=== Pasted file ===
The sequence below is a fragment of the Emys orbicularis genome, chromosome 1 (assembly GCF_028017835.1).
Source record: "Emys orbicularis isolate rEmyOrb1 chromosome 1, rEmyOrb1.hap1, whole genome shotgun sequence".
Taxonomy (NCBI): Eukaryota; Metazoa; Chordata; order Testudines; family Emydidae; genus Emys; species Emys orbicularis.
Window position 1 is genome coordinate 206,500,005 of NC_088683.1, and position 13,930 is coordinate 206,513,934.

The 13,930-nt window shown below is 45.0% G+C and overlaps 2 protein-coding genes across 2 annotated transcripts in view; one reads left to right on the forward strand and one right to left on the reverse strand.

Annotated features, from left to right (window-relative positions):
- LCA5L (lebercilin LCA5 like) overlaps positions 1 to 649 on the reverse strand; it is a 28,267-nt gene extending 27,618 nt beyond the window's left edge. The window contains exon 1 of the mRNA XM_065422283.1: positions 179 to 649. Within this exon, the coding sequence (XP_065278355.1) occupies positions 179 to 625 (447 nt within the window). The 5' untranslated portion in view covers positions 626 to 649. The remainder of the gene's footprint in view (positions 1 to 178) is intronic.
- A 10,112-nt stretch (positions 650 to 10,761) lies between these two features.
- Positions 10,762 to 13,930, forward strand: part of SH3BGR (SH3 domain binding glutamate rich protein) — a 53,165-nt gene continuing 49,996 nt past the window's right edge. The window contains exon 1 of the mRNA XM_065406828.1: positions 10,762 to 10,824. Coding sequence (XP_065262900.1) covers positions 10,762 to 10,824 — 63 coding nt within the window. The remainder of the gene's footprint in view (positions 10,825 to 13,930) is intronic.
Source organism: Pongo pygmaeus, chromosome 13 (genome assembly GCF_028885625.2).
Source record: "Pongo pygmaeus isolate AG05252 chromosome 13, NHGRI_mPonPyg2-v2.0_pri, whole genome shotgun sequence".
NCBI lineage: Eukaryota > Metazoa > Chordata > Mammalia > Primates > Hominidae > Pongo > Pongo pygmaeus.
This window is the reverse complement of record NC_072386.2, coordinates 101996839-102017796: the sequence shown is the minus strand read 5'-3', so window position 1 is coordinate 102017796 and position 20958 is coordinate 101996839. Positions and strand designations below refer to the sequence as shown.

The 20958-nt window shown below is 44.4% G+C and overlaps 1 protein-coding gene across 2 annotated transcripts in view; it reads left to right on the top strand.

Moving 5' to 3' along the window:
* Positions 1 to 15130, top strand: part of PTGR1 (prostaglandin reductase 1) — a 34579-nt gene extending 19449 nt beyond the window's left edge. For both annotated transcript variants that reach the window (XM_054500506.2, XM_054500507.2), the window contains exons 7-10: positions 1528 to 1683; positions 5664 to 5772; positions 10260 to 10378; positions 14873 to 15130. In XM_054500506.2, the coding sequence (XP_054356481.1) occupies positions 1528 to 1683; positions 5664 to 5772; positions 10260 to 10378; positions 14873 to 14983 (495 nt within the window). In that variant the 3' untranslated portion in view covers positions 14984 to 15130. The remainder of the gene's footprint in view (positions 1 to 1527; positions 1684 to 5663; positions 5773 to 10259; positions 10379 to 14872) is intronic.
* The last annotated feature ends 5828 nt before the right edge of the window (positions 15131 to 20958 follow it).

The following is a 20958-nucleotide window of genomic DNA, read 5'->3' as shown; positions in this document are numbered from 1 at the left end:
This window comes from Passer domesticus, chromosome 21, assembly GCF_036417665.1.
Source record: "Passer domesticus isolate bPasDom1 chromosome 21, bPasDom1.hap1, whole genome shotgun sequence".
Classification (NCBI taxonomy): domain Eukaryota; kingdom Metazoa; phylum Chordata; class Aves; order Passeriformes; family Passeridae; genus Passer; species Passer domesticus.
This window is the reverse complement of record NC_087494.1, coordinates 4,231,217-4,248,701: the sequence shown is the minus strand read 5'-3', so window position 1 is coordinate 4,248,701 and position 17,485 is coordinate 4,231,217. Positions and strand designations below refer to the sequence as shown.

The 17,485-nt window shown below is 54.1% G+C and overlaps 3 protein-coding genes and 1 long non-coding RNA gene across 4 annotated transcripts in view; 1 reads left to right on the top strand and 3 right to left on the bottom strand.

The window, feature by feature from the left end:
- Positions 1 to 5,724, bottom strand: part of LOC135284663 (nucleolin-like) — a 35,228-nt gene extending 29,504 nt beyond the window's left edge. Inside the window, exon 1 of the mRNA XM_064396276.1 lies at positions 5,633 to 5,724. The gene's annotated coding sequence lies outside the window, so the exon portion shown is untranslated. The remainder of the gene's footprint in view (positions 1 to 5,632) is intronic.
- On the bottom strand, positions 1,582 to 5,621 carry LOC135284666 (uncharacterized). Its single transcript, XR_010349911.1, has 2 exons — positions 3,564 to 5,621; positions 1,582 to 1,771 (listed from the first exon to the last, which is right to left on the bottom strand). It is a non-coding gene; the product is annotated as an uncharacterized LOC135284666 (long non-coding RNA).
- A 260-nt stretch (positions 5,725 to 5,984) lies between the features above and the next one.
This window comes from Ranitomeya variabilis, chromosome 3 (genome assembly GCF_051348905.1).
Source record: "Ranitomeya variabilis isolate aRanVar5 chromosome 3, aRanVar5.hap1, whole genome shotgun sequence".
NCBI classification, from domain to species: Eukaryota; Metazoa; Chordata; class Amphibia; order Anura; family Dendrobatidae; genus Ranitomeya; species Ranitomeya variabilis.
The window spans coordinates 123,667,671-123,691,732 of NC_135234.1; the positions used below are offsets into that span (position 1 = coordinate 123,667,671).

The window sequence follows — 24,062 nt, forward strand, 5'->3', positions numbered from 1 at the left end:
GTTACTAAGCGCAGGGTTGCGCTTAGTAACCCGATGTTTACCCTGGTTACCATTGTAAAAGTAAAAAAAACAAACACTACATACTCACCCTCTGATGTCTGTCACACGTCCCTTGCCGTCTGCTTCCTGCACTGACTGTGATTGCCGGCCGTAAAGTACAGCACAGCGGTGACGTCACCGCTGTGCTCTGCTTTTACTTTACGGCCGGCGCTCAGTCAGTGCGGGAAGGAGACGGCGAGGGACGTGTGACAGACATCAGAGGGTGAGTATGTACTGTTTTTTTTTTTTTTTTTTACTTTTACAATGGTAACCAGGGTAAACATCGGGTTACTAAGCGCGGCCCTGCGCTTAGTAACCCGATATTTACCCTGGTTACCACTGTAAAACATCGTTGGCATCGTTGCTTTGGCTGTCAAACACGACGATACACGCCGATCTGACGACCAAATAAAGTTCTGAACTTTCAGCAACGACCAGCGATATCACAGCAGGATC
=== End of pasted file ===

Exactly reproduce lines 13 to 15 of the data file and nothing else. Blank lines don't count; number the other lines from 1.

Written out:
This window is the reverse complement of record NC_072386.2, coordinates 101996839-102017796: the sequence shown is the minus strand read 5'-3', so window position 1 is coordinate 102017796 and position 20958 is coordinate 101996839. Positions and strand designations below refer to the sequence as shown.

The 20958-nt window shown below is 44.4% G+C and overlaps 1 protein-coding gene across 2 annotated transcripts in view; it reads left to right on the top strand.

Moving 5' to 3' along the window: